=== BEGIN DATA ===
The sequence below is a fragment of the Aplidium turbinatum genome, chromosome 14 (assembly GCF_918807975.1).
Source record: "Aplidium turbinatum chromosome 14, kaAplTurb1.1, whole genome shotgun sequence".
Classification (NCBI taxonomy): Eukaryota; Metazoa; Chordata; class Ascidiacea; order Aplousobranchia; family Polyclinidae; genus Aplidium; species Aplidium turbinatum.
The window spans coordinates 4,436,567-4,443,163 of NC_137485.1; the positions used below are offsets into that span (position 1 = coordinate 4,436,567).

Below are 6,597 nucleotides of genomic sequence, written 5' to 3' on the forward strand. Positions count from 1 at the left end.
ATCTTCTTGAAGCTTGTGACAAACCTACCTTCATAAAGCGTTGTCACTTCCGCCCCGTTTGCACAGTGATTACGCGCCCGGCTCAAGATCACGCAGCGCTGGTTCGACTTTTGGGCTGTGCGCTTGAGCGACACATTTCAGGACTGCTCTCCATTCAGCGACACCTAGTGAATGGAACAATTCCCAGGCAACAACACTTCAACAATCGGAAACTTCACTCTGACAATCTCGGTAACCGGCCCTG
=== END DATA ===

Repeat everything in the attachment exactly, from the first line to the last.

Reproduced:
The sequence below is a fragment of the Aplidium turbinatum genome, chromosome 14 (assembly GCF_918807975.1).
Source record: "Aplidium turbinatum chromosome 14, kaAplTurb1.1, whole genome shotgun sequence".
Classification (NCBI taxonomy): Eukaryota; Metazoa; Chordata; class Ascidiacea; order Aplousobranchia; family Polyclinidae; genus Aplidium; species Aplidium turbinatum.
The window spans coordinates 4,436,567-4,443,163 of NC_137485.1; the positions used below are offsets into that span (position 1 = coordinate 4,436,567).

Below are 6,597 nucleotides of genomic sequence, written 5' to 3' on the forward strand. Positions count from 1 at the left end.
ATCTTCTTGAAGCTTGTGACAAACCTACCTTCATAAAGCGTTGTCACTTCCGCCCCGTTTGCACAGTGATTACGCGCCCGGCTCAAGATCACGCAGCGCTGGTTCGACTTTTGGGCTGTGCGCTTGAGCGACACATTTCAGGACTGCTCTCCATTCAGCGACACCTAGTGAATGGAACAATTCCCAGGCAACAACACTTCAACAATCGGAAACTTCACTCTGACAATCTCGGTAACCGGCCCTG